Does anyone remember Géza Anda? Chances are that if you're in your 20s like me, the answer is no. It's not like piano students are grabbing up his records. But he was a fine, and exceptionally significant artist who made some wonderful recordings during his all-too-brief career. These two performances are both very important; the Tchaikovsky from 1958 is being presented for the first time, while the Brahms from 1954 shows both Klemperer and Anda at their very best.
Solti was always a high energy and excitable conductor, and he seemed to enjoy recording the Tchaikovsky concerto, because he did it many times over his long career. This then, is a fine document in clear mono sound of two artists pushing each other to new heights. The first movement is intense and majestic, with a great deal of power in the climaxes. The orchestra is good, but covers Anda during the tuttis, which is a shame. Solti keeps things moving along with an unusually involved accompaniment. Anda responds with dazzling finger work and a certain nervous energy that I confess I like very much even if it seems at odds with the composer's overt romantic language. The slow movement though, is fairly ho hum, due to Anda's refusal to really let the solo part soar, and some really scrappy orchestral contributions. There's poetry here, just not enough. Thankfully, Anda and Solti don't rush the finale, which drives relentlessly on. Again, the poetry lacks, but you can't deny the whole thing is really exciting and a whole lot of fun.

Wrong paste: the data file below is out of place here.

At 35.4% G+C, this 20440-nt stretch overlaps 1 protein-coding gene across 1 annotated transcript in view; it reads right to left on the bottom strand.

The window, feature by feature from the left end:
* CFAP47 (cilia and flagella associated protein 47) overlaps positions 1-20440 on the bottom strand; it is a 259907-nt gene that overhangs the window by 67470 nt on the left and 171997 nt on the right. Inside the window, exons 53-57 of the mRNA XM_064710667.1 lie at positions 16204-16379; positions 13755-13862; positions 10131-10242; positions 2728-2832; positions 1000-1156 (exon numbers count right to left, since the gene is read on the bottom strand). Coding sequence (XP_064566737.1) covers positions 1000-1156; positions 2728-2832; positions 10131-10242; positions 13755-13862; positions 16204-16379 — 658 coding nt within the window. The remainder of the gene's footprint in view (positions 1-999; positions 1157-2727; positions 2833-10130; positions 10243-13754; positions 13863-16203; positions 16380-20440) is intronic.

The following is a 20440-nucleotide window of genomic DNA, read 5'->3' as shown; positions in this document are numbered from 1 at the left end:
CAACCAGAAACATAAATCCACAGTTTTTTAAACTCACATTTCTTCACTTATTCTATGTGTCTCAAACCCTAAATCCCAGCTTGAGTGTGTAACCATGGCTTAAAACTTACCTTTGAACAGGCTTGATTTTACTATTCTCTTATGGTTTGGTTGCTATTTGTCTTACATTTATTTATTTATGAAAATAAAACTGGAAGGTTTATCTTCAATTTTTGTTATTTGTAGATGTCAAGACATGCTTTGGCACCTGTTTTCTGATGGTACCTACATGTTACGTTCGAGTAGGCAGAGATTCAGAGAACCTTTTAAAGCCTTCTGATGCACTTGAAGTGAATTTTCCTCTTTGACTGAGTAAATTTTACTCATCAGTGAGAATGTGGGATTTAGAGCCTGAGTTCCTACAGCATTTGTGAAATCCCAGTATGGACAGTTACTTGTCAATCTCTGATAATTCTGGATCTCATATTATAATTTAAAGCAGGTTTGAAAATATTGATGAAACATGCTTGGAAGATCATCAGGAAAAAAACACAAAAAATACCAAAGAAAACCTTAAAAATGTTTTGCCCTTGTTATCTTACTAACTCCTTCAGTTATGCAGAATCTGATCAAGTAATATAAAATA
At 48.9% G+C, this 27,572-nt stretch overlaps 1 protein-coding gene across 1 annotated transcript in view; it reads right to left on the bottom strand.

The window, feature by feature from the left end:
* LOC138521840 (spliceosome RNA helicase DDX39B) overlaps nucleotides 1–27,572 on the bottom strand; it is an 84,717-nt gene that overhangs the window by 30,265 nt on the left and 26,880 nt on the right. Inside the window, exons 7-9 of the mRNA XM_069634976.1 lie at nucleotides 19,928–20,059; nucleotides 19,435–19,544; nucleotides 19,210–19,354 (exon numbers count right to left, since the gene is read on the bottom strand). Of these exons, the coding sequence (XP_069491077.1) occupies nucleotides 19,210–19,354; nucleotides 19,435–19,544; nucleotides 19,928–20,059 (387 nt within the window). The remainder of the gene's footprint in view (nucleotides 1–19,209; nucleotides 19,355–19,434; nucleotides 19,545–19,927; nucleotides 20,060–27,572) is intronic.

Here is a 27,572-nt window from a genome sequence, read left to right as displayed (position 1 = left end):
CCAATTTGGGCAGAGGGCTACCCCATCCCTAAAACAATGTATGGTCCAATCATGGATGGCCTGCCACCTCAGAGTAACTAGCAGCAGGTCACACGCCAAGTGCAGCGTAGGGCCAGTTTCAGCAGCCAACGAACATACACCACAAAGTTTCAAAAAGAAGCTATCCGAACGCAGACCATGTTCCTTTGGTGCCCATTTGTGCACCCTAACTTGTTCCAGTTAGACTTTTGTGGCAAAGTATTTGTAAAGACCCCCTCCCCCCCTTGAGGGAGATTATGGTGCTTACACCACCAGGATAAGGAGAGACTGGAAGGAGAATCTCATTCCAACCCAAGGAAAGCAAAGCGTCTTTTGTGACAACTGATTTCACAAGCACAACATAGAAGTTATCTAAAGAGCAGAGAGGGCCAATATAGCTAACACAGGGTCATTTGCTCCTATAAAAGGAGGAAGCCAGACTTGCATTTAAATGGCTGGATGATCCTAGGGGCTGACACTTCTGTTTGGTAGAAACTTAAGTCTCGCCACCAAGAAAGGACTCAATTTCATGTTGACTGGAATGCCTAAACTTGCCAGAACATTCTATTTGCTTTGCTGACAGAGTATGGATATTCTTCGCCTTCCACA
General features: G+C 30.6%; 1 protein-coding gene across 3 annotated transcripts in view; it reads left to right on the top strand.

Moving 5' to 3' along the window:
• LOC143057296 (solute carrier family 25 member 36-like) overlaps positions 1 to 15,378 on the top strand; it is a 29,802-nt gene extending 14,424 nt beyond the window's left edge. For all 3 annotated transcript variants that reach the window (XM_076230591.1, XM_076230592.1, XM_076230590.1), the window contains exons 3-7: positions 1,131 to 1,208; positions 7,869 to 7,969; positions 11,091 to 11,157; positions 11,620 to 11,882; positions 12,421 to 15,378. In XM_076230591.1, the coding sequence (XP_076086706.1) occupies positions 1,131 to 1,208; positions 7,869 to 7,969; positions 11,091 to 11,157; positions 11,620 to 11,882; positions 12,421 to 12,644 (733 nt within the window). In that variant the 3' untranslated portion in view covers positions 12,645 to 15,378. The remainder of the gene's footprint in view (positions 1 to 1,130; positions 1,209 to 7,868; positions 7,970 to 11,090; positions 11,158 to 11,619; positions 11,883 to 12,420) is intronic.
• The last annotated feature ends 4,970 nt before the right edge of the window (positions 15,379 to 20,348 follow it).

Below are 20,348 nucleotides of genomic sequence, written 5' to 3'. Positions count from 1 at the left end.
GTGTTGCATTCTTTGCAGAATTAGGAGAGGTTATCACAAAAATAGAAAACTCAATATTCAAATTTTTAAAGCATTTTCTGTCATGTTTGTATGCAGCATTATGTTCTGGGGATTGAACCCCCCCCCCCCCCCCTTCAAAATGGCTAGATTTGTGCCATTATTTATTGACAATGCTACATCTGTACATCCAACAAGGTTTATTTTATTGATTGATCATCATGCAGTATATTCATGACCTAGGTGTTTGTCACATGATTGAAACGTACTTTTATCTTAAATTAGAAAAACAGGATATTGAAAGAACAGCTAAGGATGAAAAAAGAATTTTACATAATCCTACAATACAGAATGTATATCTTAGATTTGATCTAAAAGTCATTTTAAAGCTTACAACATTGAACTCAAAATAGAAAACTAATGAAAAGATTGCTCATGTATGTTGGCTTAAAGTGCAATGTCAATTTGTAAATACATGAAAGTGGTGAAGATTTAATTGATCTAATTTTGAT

The Brahms has been released before; last I checked it was available in a big Andante box set devoted to the maestro's years in Cologne. Unless you really need that, the present ICA release is clearly the way to go. The mono sound is very clear, if not possessing the widest range. Anda plays with exceptionally skill, and Klemperer, no Eugene Ormandy when it came to soloists, seems exceptionally comfortable here. He always was a great Brahms conductor, and here, at the beginning of his "Indian Summer" and in reasonably good health, he does exceptionally fine work. Again, the orchestra plays decently enough, but this Brahms' two easily holds its own against other mono versions of the time, and surpasses most of them. It's also less idiosyncratic than the Tchaikovsky, and should please anyone looking for a fresh and exciting take on the work. Many thanks to ICA for this disc. Next time someone asks "Who was Géza Anda?", you can look to this disc. I promise you'll remember him fondly.
Copyright © 2013, Brian Wigman